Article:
A Note About “Phishing”


Mind you that it was Sunday evening. Granted the Bank deserves the right to communicate with its customers whenever but on a Sunday?! My friends, you hear stories; you get frivolous emails akin to the ones from your long long Nigerian cousins (not!); you get chain letters and you brush them all aside to only react when and if it happens to you. By then, the light bulb and your wires are up blazing full throttle like tornado.

I was in the middle of my affairs when I received this text message that startled me. My immediate reaction was to call my bank which I did, as precaution, just to be certain but it may have perhaps been a tad superfluous!

I was fuming and considered calling the spoilers who annoyingly interrupted my serene evening.  I really wanted to stick it to them and send them to where the “sun don’t (not doesn’t) shine”, bark at the perpetrator, raffle and tell them like it is. I wanted to tell them this, and that I was on to them and… hoof (I am tired), but soon realized that if I wanted to make the call, it needed not to be to the malefactor but to the “big guys”.

Early in the day, I was in the supermarket and used my debit/ATM card, so the prospect of the number being stolen was unlikely (yeah right!) for the reasons that I closely guard my code like fortress (I have previously requested persons to move back a bit so I could discretely enter the code), people comings and goings, and besides the place is so well lit that it discourages (not!) even the most “professional” pickpocketer from thieving a tomato, let alone sixteen digits (great!) but these days, all is academic.

Hours after my trip, I received the following text message “Notice/ This is a automated message from NCUA. Your ATM card has been deactivated. To reactivate call urgent at: 515-678-9538. From: 5000”.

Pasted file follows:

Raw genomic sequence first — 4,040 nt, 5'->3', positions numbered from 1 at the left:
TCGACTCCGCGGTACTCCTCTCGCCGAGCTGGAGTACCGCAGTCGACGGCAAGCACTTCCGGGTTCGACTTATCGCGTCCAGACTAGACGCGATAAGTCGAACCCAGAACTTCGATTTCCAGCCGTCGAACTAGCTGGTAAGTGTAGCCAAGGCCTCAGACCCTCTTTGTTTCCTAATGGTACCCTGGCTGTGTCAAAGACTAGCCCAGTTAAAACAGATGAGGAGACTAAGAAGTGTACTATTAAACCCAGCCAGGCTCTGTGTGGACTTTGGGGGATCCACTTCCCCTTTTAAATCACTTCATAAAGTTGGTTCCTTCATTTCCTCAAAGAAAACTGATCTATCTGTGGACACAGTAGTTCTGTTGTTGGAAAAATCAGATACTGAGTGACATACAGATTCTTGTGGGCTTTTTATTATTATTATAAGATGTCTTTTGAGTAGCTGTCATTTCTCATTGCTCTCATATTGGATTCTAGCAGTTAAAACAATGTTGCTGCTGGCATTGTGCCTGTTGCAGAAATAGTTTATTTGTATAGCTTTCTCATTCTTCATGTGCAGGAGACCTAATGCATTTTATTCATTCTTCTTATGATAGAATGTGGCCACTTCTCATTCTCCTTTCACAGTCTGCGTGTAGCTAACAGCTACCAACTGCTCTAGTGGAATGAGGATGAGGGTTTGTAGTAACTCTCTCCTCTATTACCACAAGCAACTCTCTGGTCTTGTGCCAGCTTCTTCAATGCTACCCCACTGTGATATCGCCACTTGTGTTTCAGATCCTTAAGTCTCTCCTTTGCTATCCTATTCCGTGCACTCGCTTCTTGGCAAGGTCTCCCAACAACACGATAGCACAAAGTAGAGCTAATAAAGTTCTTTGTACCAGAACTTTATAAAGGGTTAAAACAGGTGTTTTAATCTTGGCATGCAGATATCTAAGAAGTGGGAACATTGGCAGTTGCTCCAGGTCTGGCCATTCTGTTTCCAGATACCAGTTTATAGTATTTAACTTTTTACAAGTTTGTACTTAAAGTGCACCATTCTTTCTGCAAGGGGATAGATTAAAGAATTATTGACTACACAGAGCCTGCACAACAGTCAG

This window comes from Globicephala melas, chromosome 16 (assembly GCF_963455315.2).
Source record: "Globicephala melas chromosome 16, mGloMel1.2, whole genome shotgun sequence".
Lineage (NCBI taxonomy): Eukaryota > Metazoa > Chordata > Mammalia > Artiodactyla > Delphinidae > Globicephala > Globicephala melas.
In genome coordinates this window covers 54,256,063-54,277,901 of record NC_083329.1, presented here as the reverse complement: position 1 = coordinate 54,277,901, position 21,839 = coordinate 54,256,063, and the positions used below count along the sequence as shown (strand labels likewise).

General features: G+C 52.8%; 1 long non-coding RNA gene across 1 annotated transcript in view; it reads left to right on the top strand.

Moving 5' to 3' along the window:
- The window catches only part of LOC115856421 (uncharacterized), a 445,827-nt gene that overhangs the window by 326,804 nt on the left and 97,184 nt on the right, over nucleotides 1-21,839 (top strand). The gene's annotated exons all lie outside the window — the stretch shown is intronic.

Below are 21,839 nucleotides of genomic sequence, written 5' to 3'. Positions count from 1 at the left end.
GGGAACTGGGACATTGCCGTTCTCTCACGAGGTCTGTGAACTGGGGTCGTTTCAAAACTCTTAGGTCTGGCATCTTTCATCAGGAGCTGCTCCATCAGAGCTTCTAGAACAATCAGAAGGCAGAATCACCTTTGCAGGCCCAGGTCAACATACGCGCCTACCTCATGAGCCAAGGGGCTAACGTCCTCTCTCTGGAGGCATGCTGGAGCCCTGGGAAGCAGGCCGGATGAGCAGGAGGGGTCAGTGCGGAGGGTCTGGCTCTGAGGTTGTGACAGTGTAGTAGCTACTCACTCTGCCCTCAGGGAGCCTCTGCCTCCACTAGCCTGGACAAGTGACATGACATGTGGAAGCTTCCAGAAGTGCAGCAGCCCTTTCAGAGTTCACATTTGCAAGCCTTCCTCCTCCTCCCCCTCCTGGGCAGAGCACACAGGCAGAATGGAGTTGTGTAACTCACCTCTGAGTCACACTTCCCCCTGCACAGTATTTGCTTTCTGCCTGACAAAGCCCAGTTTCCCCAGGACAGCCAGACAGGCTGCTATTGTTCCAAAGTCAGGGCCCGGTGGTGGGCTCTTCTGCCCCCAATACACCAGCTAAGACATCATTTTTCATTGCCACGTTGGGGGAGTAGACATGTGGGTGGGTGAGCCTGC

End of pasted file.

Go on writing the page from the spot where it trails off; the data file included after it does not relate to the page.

I made good on my first reaction, I called the Bank but after thinking it over concluded that I needed not to. C’mon, I only use my cellphone to bull…. and emergencies, so the answer was apparent; my habits should have been the key but nooooo, I ate it with my mouth wide open and lived to burp about it too!

I should have taken the message for the coupon it was worth; textmarketing (for lack of a better word) notoriously branded as phishing; instead, my trigger-happy fingers quickly charged off. I replied back in a jiffy with my own salvo, “Yeah right and I am calling the police”. But if I wasn’t such an airhead, I would have done the thinkable, the obvious in this 21st century, because when in doubt, google it! Perhaps, it could have saved me some aggravation but I was being fastidious.

The complaints were there; entries after entries; one by one, the victims were listed in details but I was saddened because there were no cigars; there were no answers other than a link to NCUA (National Credit Union Administration) http://www.ncua.gov/Phishing/phishing.htm. How fitting! How more genuine can a message be coming from them in particular?  I was suspicious because I still had to do the leg work. There wasn’t much there other then the recommendation to register my number with Do Not Call List.

Ok, I know, you got me! I can hear you from afar. I dialed the number back after all, not on the say day but two days later. I was curious and it is done! I was just being inquisitive and my action could have resulted on my number being moved to another carrier without my consent – at least that’s what they used to do back in the days. I did not get the response I was looking for, however. I was expecting and wished to receive an open and free for all voicemail so I could rant and spew my disgust but got the meager ad message instead, “You have reached three digits dot com. Get you free phone service today at three digits dot com”. That’s it? That’s all?

I did not call the police as I inferred, as the subject is more in line with consumer and credit, and not law enforcement; therefore the FCC, the same notable body that could not control Mr. Madoff. The call ended just as soon as the message started without me having the option of leaving a voicemail. Chickens! You can diss but you can’t take it. Nice going dudes! That’s what I call good fish “phishing”.


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